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5 comments to Tempur-Tantrum

  • rlquinn1980

    Just anecdotes and testimonials, huh? How about mine:

    My husband bought one for us to help with his back, which it did, at first. After about eighteen months, the foam and had gotten soft, and my husband woke up with worse back trouble, as he could now feel the platform underneath the mattress by the morning! Apparently—he did this research, not I—the softening of the cells is the one thing NOT covered on the warranty. We weren’t the only ones running into this, though I have no idea how common a problem it may be or what factors are feeding into it. In our case it may have been the weather: we live in a very humid and warm area of the country.

    Our Tempurpedic was very comfortable, but we’ve found suitable replacements which are much cheaper to exchange should we need to. I’m open to looking at other mattresses, but I don’t think I could justify that price again.

    Well, maybe I could if they showed me their studies.

  • vrulg

    I’d suggest an alternate method of investigation would be to see if there are any studies that show the qualities a mattress must have in general to promote a good night’s sleep(as opposed to looking at specific brands). My understanding is that this subject isn’t exactly clear, it being more of a “whatever works for you” situation. If my understanding is correct, then it seems very unlikely that a study that showed mattress brand X provides a better sleep would exist/be a good study.

  • Mr Shark

    Being a swede I did a quick search to find out more about Lillhagen hospital, and found this on Swedish wikipedia http://goo.gl/0olC4 (the google translate seems quite good http://goo.gl/m34sT ). In short it seem to be specialised in Forensic psychiatry but having some sports medicine and research facilities. They have a tiny homepage here: http://goo.gl/VjbEH and is a part of Sahlgrenska sjukhuset whos research have this http://goo.gl/3KVju homepage.

    A quick search revealed two sleep related articles that might contain something:

    Björkelund C, Bondyr-Carlsson D, Lapidus L, Lissner L, Mansson J, Skoog I, Bengtsson C. Sleep Disturbances in Midlife Unrelated to 32-Year Diabetes Incidence: The prospective Population Study of Women in Gothenburg. Diabetes Care 2005;28:2739-44.

    Skoog I, Steen B, Persson G, Nilsson L, Aevarsson O, Larsson L, Östling S. A 15-year longitudinal cross-sectional population study on sleep in the elderly. Facts and research in gerontology 1993;7:137-146.

    There were some more references but they seems more unlikely.

  • hankwinner

    Being from Sweden I decided to try to find some sort of direct information on the Lillhagen study but to no avail. I did however manage to find a bit of indirect information.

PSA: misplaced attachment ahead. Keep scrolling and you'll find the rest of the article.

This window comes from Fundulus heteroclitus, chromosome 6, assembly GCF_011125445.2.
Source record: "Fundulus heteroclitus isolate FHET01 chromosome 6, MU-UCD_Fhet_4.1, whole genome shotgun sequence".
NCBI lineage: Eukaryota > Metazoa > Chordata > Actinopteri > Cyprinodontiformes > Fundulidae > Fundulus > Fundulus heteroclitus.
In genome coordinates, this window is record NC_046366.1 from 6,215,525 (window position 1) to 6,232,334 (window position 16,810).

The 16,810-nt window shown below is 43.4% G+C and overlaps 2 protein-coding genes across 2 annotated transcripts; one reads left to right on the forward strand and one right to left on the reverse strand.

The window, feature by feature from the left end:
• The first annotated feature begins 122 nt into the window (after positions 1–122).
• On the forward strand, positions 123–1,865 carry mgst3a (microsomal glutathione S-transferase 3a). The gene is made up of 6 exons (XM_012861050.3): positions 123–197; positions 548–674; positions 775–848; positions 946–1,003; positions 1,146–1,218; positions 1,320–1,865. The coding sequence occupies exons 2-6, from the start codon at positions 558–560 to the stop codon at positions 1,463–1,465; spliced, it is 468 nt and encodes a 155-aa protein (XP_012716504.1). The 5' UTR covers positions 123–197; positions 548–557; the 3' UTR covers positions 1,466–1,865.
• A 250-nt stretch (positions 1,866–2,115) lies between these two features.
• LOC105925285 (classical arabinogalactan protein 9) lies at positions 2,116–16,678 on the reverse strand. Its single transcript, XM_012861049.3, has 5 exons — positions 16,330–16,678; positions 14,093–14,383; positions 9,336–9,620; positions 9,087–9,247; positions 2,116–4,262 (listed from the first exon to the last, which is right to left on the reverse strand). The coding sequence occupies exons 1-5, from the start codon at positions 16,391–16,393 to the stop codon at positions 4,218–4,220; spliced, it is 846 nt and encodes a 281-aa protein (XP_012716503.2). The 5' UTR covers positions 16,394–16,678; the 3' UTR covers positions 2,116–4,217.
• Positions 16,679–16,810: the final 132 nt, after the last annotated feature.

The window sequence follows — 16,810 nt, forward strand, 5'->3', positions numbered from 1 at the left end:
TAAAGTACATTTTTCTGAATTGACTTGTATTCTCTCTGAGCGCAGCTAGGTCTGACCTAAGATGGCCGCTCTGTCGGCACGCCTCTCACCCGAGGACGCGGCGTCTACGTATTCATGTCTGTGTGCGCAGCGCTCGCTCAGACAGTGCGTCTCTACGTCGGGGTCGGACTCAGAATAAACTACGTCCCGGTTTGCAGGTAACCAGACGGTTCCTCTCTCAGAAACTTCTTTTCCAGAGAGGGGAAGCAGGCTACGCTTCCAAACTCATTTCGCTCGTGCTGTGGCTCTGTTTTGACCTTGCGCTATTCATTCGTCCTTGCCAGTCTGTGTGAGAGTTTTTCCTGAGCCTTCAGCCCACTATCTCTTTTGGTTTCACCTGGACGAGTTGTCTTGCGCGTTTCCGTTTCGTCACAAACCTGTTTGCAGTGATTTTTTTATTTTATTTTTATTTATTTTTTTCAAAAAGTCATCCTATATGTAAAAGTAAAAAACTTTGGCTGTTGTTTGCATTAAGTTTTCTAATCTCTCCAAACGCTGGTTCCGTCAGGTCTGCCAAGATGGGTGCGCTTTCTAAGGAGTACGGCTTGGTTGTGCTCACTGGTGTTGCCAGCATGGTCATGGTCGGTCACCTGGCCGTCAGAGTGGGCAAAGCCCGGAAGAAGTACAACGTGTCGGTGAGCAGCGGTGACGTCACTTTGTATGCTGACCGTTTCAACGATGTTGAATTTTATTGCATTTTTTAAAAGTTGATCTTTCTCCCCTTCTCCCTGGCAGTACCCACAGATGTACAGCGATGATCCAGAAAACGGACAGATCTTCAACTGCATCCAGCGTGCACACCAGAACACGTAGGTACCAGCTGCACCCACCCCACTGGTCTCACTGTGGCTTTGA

Torbjön Åkerström, a professor of behavioral physiology in the department for clinical neuroscience at Karolinska institutet, did outright dismiss the study at Lillhagen saying it was a “study” that did not make it into the medical litterature. According to the study, conducted at a mental hospital (?), you only turn about 17-20 times a night in a tempur bed compared to 80 times in a “regular” bed.

    I do wonder, what is it that makes less turning in bed an automatic ticket to better sleep? I don’t see this absolute connection.

  • madadder

    I work in a university library. Part of my job is to help students find this kind of research, and I like to think that I’m rather adept at finding obscure references. I looked for about a half-hour, and all I could find that referred to Tempur-Pedic at all in the thousands of journals that I have access to were Economics studies.

    I didn’t, unfortunately find the studies that were mentioned, but I did find an article in Technovation:

    Urethanes Technology (December 2001/January 2002) published an article based on wide industry expert input entitled: “Viscoelastic foam mattresses: marketing hype or molecular miracle?”. UT concludes that “the claims for the materials are not just marketing hype … it had benefits as well as a story … in health features”. previous Tempur-Pedic branded previous TEMPUR® foam material and other viscoelastic knock-offs, continually adjust and mold to the weight, shape, and temperature of your body over time, dramatically minimizing pressure points. Hence, visco reduces tossing and turning, significantly improves circulation, and noticeably reduces stiffness, pain, and discomfort associated with erratic sleep.


    Viscoelastic foam technology was originally developed by NASA in the 1970s to help relieve the intense liftoff pressures on astronauts, and for crash protection for airplane pilots and passengers. Visco foam was inducted into the US Space Foundation Space Technology Hall of Fame, and has been used in commercial products such as orthopedic support cushions, operating-table pads, ear plugs, football helmets, and furniture cushions including orchestral chairs. NASA formally certified previous termTempurnext term-Pedic’s bedding foam material as official “Space Technology”, and granted exclusive use of their logo to them. According to NASA, visco is non-flammable, non-toxic, and inexpensive ( [NASA, 1998] and [46] ).

    (I hope I wrote that tag right 😉 )

    Hope this helps.

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